Charles Darwin wrote in his book The Descent of Man, “Individuals which took the greatest pleasure in society would best escape various dangers, while those who lived solitary, would perish in greater numbers” (1871). Group activities including communications never fail to provide enigmatic results. Group communication and its capabilities to produce synergistic results have been the paramour of researchers. Humans have evolved with a common medium to communicate i.e. language. But how often do we communicate through words? A conversation can be broken down into tangible and intangible aspects. Although humans tend to be the talkative species, we put little faith in the words and more on the honest signals; we have a second channel of communication that revolves around social relations (Adolf & Stehr, 2015). Honest signals include human behavioral signals like facial expressions, body gestures, non-linguistic vocalizations, and vocal intonations (Pantic et al. 2007). A study of these gestures can provide a meaningful understanding of a situation and it opens an ocean of potential research in predictive analysis. Organizational research has tried to capitalize on group communication for optimal organizational performance. Most studies have incorporated the traditional methods to deconstruct group communication; surveys and observation have resulted in a subjective understanding of reality. A new technique is in vogue to analyze group communication from a rather scientific perspective, incorporating a sociometer to measure and analyze the honest signals.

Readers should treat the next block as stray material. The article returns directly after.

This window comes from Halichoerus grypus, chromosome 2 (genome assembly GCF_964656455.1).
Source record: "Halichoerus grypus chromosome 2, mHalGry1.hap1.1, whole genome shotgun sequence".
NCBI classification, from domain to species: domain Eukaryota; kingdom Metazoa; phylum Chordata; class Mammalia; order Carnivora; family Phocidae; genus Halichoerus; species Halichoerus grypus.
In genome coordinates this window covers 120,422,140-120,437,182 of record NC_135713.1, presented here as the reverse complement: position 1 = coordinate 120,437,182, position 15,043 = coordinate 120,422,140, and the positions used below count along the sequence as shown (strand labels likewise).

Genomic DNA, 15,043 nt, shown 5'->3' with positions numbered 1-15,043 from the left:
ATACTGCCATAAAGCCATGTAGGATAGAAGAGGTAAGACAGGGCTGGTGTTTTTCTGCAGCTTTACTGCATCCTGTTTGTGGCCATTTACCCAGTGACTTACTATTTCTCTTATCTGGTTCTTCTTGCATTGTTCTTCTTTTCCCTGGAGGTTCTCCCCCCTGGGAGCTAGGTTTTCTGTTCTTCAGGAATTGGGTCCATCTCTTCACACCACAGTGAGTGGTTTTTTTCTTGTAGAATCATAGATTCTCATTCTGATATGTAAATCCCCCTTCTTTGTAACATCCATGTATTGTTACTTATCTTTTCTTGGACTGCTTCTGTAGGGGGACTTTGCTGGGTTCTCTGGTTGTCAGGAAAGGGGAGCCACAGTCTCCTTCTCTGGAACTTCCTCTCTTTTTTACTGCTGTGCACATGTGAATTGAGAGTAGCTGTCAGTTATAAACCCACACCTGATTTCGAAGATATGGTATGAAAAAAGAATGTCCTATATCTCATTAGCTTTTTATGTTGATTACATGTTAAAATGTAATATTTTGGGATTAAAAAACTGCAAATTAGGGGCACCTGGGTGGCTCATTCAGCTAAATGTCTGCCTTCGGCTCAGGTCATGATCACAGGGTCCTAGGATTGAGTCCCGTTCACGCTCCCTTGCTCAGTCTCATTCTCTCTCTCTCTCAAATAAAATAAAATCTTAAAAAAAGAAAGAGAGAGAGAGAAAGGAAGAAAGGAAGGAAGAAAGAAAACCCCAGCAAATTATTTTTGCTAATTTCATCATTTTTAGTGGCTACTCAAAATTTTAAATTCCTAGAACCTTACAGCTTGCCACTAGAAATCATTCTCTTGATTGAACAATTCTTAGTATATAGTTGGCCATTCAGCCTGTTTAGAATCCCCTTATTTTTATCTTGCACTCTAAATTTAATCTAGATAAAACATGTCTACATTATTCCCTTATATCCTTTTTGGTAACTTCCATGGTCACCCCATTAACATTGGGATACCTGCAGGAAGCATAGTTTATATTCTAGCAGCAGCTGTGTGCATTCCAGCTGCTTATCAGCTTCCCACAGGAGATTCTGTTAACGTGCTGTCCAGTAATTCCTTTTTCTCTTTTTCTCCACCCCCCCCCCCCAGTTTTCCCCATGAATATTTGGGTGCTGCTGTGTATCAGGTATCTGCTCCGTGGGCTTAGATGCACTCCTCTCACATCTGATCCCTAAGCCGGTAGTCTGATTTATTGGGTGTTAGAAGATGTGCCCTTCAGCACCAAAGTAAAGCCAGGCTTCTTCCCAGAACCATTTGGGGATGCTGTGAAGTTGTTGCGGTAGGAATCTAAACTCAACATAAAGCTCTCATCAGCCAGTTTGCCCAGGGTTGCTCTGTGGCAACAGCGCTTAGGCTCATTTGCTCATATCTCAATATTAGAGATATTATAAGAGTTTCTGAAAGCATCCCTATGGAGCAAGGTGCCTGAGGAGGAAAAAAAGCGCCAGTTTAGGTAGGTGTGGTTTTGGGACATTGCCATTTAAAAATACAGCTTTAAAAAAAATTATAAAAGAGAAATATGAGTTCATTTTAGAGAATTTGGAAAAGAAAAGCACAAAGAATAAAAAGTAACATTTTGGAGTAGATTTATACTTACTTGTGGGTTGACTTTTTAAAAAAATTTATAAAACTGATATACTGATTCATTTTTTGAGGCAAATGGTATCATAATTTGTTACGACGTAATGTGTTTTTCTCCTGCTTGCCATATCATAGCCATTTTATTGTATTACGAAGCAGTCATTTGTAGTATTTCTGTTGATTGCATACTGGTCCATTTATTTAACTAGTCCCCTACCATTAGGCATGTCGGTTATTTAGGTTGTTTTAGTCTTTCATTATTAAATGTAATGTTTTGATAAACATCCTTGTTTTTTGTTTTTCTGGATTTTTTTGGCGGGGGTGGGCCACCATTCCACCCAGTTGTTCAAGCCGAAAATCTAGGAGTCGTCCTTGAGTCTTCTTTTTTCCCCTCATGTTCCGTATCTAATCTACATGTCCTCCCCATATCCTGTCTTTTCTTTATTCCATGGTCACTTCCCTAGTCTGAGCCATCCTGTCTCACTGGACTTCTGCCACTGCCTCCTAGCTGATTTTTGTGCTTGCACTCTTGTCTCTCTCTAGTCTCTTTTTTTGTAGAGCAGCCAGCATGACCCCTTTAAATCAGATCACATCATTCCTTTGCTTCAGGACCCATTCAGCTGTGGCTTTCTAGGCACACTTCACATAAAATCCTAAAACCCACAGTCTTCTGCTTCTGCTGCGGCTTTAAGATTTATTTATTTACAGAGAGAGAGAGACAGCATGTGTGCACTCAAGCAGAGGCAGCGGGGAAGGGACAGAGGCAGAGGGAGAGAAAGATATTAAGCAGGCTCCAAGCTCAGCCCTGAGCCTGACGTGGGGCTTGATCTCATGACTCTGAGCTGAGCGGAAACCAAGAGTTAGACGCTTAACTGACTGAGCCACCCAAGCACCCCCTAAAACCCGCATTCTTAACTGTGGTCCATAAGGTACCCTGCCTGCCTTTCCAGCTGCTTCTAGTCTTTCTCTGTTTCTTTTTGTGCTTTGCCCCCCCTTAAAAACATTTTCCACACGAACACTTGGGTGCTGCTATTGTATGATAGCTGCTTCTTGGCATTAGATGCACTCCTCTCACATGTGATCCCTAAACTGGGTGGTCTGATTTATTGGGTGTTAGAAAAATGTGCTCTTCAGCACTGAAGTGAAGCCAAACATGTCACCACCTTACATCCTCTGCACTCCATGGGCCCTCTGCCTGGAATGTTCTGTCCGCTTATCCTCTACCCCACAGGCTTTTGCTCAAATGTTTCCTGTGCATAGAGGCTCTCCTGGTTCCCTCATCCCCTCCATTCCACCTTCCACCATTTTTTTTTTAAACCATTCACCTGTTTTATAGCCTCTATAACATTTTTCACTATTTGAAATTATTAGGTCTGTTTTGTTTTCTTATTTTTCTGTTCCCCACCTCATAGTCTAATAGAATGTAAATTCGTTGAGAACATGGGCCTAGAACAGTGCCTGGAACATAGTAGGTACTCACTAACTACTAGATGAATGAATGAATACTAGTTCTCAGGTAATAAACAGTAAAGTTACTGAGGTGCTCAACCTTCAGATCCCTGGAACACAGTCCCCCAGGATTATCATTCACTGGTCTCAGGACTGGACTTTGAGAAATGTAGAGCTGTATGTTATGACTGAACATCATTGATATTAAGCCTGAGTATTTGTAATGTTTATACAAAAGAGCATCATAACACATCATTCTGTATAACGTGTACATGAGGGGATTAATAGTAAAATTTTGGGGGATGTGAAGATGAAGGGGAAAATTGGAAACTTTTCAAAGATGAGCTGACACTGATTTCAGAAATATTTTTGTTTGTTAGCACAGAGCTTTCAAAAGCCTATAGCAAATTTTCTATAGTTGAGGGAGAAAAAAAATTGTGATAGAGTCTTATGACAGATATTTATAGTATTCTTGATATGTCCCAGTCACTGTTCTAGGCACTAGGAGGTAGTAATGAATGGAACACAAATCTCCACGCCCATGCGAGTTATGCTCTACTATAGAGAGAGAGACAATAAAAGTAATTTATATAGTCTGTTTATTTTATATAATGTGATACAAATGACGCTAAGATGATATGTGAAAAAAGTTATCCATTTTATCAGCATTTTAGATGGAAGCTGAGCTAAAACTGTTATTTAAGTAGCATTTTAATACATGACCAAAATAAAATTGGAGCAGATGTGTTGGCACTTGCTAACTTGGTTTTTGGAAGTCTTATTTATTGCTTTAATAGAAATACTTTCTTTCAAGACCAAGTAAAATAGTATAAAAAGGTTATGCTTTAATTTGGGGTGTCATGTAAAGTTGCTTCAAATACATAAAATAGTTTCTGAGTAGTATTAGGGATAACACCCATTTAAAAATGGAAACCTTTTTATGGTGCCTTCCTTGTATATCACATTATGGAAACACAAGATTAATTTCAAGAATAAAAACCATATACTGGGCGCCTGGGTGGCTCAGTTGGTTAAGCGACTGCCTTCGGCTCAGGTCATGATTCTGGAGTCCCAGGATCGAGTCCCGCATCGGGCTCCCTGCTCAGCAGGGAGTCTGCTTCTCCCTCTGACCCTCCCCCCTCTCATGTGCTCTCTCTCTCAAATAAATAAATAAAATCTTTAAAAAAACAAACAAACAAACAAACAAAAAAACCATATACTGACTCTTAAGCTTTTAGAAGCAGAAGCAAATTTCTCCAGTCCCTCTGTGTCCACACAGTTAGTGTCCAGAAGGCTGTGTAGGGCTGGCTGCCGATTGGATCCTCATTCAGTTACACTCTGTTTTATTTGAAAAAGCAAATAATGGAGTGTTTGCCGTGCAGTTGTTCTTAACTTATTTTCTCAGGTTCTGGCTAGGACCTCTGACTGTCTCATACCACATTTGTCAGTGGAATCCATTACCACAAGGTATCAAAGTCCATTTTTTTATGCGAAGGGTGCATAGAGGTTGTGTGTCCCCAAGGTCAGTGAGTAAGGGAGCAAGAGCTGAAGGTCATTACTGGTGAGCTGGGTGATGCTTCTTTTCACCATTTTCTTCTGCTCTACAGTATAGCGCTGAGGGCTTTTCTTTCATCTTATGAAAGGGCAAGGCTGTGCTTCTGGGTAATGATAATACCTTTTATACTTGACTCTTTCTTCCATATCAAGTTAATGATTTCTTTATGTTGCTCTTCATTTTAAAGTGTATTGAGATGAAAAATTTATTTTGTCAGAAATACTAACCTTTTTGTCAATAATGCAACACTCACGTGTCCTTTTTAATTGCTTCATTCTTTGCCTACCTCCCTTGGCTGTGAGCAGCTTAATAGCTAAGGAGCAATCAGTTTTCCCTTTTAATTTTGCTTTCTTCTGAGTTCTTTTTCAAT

A sociometer is a badge developed at the MIT Human Dynamics Lab, it is capable of producing sociometrics which comprises the data reflecting the intangible aspect of the communication i.e., the vocal features; body movements; relative location (Pentland, 2012). Sociometric badges are capable of measuring face to face communication, conversational time, prosodic style, physical activity, physical proximity (Pentland, & Olguin, 2009). Honest signals are oblivious pointers shown amid social communications. Individuals show blends of genuine signs when they expect distinctive social jobs, for example, exploring, listening, teaming, and leading. For example, the social job of exploring joins low consistency and high movement. The job of listening shows low consistency and low movement. The teaming job requires a blend of high impact, high mimicry, and high consistency. While receiving the job of leading there are high dimensions of impact, high movement, and high consistency.